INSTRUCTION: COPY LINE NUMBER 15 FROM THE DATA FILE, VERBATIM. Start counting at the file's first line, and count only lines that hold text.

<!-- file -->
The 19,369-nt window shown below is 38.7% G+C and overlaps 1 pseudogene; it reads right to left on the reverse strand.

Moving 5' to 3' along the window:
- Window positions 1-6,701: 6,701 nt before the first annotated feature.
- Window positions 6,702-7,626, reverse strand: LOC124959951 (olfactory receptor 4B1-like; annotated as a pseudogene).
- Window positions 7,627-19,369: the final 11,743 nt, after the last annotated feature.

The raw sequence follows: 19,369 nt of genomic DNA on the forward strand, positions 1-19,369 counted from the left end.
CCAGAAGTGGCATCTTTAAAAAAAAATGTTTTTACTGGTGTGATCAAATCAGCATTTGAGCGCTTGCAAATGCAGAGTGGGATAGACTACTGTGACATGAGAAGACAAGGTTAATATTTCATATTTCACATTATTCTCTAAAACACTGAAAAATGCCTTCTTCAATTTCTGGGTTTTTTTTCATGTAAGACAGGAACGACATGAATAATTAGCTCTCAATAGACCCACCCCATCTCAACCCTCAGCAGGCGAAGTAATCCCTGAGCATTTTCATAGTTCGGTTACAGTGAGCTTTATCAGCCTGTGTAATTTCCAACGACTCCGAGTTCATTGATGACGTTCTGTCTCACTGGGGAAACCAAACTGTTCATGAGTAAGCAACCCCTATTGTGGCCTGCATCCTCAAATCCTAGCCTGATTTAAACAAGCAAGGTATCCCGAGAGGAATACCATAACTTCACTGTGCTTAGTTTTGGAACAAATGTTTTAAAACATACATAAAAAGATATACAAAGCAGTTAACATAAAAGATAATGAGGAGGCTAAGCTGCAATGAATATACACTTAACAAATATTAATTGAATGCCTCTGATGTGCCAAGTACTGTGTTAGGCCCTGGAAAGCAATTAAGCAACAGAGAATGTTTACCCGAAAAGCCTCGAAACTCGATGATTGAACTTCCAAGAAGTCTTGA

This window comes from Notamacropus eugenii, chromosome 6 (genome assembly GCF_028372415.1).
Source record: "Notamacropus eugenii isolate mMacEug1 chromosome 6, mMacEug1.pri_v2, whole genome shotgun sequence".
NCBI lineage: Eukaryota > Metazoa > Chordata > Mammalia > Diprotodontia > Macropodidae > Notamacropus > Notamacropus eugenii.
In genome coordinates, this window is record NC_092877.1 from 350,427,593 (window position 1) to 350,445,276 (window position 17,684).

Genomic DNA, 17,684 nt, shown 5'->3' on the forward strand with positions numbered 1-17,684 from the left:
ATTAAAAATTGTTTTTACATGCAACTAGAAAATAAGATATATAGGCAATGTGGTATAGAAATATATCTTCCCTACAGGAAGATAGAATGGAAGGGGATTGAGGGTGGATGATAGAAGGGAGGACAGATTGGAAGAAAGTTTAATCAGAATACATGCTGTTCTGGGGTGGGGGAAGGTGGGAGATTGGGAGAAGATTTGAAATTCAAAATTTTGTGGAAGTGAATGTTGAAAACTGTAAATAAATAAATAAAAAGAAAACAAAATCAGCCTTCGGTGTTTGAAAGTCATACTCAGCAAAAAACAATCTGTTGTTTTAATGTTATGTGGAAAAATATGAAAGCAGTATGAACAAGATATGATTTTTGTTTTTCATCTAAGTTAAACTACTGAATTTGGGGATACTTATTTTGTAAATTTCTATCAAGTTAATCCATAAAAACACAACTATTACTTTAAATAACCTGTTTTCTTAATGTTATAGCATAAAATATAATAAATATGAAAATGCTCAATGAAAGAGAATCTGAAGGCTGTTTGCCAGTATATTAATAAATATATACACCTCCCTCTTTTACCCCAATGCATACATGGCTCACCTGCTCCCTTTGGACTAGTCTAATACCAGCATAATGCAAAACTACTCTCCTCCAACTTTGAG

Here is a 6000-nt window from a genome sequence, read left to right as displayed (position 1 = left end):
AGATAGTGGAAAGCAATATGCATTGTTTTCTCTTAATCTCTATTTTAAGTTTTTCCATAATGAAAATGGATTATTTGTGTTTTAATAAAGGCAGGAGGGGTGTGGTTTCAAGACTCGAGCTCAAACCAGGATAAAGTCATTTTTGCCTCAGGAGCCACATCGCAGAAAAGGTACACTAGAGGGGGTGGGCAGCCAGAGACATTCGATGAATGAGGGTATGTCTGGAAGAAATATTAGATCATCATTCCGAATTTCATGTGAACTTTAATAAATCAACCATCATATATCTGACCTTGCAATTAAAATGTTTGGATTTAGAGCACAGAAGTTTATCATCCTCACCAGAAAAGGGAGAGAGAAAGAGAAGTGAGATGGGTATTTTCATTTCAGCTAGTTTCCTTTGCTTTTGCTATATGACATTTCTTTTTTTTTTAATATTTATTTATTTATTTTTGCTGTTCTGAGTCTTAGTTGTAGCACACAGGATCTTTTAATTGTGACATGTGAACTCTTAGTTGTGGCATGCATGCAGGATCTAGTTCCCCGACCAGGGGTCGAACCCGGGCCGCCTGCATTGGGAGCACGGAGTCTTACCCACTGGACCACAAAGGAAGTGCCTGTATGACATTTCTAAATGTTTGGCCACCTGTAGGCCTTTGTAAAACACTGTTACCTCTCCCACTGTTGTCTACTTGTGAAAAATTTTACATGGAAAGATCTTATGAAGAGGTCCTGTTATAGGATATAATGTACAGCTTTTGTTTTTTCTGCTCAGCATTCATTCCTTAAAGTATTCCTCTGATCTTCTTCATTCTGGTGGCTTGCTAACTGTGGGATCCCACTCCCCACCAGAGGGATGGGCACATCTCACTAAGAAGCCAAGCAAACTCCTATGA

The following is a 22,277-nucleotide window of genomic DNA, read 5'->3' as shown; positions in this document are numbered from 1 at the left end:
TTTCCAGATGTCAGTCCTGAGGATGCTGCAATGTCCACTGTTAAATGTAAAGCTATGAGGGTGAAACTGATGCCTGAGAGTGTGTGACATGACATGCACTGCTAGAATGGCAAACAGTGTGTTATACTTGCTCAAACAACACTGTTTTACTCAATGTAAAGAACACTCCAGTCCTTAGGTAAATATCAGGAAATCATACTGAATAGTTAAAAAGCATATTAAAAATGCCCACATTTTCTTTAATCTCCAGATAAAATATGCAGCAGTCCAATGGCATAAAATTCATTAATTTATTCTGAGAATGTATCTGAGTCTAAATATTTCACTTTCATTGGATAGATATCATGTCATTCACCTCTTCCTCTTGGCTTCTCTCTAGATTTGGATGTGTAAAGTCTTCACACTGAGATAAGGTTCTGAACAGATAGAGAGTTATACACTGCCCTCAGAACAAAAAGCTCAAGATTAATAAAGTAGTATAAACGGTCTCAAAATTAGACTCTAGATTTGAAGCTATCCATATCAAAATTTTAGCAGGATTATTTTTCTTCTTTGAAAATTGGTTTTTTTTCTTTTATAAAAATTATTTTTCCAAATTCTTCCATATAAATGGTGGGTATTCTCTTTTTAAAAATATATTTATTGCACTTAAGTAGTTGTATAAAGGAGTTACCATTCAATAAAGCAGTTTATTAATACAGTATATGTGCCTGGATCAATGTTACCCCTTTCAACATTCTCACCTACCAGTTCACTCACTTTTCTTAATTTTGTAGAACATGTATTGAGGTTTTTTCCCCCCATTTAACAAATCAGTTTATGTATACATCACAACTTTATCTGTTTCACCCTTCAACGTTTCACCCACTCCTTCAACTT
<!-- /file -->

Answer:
AGATAGTGGAAAGCAATATGCATTGTTTTCTCTTAATCTCTATTTTAAGTTTTTCCATAATGAAAATGGATTATTTGTGTTTTAATAAAGGCAGGAGGGGTGTGGTTTCAAGACTCGAGCTCAAACCAGGATAAAGTCATTTTTGCCTCAGGAGCCACATCGCAGAAAAGGTACACTAGAGGGGGTGGGCAGCCAGAGACATTCGATGAATGAGGGTATGTCTGGAAGAAATATTAGATCATCATTCCGAATTTCATGTGAACTTTAATAAATCAACCATCATATATCTGACCTTGCAATTAAAATGTTTGGATTTAGAGCACAGAAGTTTATCATCCTCACCAGAAAAGGGAGAGAGAAAGAGAAGTGAGATGGGTATTTTCATTTCAGCTAGTTTCCTTTGCTTTTGCTATATGACATTTCTTTTTTTTTTAATATTTATTTATTTATTTTTGCTGTTCTGAGTCTTAGTTGTAGCACACAGGATCTTTTAATTGTGACATGTGAACTCTTAGTTGTGGCATGCATGCAGGATCTAGTTCCCCGACCAGGGGTCGAACCCGGGCCGCCTGCATTGGGAGCACGGAGTCTTACCCACTGGACCACAAAGGAAGTGCCTGTATGACATTTCTAAATGTTTGGCCACCTGTAGGCCTTTGTAAAACACTGTTACCTCTCCCACTGTTGTCTACTTGTGAAAAATTTTACATGGAAAGATCTTATGAAGAGGTCCTGTTATAGGATATAATGTACAGCTTTTGTTTTTTCTGCTCAGCATTCATTCCTTAAAGTATTCCTCTGATCTTCTTCATTCTGGTGGCTTGCTAACTGTGGGATCCCACTCCCCACCAGAGGGATGGGCACATCTCACTAAGAAGCCAAGCAAACTCCTATGA